Wednesday, November 19, 2008

Peter Milliken, Speaker of the House

On a very slight personal acquaintance, I'm pleased to see Peter Milliken re-elected by his peers as Speaker of the House of Commons. He certainly has a sense of the importance of the House and of parliamentary history, and that's a good thing.

I'm also a fan of the House electing its speaker, even by secret ballot. Back when the prime minister chose a speaker and his claque of MPs said yessir, speakers were chosen to polish the PM's status (gotta have a westerner, a francophone, a woman, a minority, tick) and most of them proved to be lousy speakers. Now the House chooses its own, and it seems to have a much better idea of what the House needs in a speaker.

But I don't expect Milliken (or anyone) to improve decorum in the House. That can only be done when the members take control of the House. In choosing the speaker, one place where MPs have real collective authority, they take it seriously and they use it well. But in all other matters, they are treated as children, and they act childishly. On all matters of policy, MPs have no opinions, no autonomy, nothing to say but parroting of what their party leader has decided to do. Given so little constructive to do, they inevitably become destructive. Why not shout and catcall and fight, when they have no opportunity to reason and negotiate and then vote accordingly?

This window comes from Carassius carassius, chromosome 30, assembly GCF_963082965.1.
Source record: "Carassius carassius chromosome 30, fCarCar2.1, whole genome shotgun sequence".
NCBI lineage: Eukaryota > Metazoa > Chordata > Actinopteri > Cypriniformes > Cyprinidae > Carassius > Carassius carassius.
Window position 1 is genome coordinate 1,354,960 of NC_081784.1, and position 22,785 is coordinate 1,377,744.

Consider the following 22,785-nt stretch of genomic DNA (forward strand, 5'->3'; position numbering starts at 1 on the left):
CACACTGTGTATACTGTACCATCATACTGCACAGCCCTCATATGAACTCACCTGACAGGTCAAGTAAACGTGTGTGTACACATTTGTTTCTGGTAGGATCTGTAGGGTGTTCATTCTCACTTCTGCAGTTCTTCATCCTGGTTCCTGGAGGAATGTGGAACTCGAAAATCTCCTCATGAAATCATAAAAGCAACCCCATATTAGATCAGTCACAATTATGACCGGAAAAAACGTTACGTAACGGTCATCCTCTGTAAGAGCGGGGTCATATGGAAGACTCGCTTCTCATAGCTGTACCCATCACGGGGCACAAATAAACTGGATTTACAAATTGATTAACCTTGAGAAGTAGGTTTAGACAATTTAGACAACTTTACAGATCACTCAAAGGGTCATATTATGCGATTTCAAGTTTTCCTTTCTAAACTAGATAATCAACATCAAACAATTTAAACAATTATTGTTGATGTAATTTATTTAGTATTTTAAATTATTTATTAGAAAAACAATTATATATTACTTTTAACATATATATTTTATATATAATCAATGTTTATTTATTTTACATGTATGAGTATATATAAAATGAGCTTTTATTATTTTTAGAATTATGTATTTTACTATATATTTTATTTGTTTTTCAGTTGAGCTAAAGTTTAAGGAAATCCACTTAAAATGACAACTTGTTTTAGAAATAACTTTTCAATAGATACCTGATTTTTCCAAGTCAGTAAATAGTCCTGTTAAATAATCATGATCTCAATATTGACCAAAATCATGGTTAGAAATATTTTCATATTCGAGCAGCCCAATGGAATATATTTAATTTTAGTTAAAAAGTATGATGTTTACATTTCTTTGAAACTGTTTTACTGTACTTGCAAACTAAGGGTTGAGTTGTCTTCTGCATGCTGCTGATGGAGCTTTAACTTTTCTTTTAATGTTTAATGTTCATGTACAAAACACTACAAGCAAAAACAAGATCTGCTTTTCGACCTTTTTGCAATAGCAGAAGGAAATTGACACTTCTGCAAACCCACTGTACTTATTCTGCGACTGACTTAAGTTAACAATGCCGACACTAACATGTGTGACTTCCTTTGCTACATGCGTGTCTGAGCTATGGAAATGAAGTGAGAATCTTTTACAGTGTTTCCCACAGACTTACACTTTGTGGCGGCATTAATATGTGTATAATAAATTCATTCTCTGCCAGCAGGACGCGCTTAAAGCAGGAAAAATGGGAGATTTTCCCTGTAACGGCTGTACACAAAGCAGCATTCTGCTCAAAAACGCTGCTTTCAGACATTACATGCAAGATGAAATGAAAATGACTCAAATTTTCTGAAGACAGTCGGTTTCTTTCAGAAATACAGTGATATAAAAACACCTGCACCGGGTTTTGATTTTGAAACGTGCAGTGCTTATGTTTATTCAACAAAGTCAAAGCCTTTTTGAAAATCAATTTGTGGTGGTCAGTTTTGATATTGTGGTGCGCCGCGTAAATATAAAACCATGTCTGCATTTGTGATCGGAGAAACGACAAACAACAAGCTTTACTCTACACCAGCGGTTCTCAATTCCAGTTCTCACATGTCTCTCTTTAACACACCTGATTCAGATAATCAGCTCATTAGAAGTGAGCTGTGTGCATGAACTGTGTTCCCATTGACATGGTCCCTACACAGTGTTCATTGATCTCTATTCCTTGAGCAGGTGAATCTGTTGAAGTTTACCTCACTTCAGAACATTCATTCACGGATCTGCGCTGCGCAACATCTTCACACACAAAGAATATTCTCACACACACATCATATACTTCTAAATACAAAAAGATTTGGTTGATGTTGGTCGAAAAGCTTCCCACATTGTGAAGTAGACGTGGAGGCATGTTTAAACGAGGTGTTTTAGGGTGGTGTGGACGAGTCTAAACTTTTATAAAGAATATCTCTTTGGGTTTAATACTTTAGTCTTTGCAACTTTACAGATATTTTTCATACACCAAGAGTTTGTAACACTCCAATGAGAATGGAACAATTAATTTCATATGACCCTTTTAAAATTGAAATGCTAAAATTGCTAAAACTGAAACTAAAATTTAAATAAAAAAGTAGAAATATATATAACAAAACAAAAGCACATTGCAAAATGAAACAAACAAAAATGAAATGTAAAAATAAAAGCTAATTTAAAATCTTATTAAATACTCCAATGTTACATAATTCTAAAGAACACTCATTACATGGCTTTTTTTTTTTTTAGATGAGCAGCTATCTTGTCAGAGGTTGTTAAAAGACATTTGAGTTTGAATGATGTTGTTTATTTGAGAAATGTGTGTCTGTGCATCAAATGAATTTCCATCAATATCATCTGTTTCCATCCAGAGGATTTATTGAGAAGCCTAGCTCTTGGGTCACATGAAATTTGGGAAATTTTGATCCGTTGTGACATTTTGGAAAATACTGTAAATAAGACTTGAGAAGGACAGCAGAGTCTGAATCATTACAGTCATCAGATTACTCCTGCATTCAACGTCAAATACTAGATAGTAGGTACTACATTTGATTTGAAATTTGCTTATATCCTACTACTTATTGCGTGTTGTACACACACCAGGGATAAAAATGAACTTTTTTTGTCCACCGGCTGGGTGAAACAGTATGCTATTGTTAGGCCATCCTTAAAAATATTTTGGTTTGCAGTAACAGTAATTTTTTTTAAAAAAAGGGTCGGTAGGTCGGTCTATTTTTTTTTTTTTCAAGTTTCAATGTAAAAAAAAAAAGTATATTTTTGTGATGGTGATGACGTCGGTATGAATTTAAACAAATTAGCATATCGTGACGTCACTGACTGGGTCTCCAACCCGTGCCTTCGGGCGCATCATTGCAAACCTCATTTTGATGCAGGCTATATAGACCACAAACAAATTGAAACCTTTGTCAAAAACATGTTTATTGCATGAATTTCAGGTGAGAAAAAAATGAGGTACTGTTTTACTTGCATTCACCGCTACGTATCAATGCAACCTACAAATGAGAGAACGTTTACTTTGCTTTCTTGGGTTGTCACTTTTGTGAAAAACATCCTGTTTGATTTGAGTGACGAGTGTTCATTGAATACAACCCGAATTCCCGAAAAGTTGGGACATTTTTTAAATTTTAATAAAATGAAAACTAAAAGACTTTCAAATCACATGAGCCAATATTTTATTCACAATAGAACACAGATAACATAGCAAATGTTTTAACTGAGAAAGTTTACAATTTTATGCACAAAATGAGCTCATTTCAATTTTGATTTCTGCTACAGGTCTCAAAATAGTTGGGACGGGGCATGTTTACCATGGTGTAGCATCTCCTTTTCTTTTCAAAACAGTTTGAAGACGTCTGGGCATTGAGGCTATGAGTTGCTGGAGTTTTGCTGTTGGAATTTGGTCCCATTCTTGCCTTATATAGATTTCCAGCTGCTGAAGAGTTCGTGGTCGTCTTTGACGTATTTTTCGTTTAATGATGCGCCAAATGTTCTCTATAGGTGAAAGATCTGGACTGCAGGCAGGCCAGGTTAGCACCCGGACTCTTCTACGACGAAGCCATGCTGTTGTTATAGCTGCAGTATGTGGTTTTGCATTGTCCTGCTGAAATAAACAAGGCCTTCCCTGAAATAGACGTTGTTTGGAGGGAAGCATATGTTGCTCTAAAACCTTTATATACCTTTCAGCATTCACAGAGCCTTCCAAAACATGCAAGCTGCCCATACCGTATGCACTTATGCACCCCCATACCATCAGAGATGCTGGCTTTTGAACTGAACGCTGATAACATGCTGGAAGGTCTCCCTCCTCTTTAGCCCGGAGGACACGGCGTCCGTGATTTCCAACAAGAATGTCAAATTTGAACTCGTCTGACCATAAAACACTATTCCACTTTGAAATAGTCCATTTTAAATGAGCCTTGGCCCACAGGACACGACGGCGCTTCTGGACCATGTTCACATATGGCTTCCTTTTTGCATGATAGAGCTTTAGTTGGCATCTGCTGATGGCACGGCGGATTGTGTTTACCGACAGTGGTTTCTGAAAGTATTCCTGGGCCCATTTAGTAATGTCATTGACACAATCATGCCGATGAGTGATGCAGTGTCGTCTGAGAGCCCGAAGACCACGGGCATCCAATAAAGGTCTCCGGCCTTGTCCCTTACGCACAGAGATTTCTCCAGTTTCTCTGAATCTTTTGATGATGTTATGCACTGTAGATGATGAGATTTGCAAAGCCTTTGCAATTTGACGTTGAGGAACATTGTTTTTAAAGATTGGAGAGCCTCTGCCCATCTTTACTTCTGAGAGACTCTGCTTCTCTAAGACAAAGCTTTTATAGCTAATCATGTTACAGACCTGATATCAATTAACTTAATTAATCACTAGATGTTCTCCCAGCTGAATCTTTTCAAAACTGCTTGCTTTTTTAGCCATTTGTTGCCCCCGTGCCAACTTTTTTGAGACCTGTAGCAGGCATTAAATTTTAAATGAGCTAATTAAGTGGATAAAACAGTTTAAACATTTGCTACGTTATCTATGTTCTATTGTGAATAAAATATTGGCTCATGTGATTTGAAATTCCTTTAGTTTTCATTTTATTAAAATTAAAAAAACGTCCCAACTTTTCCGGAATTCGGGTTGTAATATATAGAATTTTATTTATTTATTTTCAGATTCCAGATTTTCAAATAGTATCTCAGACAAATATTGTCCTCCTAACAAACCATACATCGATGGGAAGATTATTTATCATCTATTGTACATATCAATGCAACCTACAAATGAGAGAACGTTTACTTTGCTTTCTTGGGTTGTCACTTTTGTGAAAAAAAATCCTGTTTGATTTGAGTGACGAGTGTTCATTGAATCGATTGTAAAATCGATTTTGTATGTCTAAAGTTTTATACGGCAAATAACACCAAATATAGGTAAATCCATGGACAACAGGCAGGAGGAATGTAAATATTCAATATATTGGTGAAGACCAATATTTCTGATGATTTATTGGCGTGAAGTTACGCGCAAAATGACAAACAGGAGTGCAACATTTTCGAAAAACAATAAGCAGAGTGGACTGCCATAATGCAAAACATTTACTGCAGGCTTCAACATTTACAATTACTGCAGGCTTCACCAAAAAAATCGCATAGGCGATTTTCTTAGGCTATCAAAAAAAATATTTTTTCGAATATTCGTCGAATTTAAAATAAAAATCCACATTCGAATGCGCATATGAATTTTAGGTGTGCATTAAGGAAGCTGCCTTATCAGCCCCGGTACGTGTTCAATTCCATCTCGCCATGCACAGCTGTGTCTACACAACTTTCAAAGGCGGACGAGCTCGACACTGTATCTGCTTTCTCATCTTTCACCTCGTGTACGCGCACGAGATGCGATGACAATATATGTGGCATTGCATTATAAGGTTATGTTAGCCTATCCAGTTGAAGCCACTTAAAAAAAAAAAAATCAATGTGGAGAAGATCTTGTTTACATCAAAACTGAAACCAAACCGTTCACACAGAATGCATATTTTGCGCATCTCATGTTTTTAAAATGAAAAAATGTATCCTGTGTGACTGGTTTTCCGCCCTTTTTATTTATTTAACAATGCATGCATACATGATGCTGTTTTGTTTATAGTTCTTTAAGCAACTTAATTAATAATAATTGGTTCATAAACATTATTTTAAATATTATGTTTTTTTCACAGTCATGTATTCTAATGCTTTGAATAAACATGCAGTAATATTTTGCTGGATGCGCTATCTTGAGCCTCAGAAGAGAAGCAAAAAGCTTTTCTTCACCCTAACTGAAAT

It is not a problem of decorum; it is a problem of a disfunctional House, one with only four independent minds (the four party leaders) backed by 304 men and women vastly overqualified for their role as mindless supporters. The House will start to work again when MPs start to work, and the way they could start to work is by retaking control of their caucuses, that is, by reminding the party leaders that the leader is a member of caucus and accountable to it, rather than the reverse.
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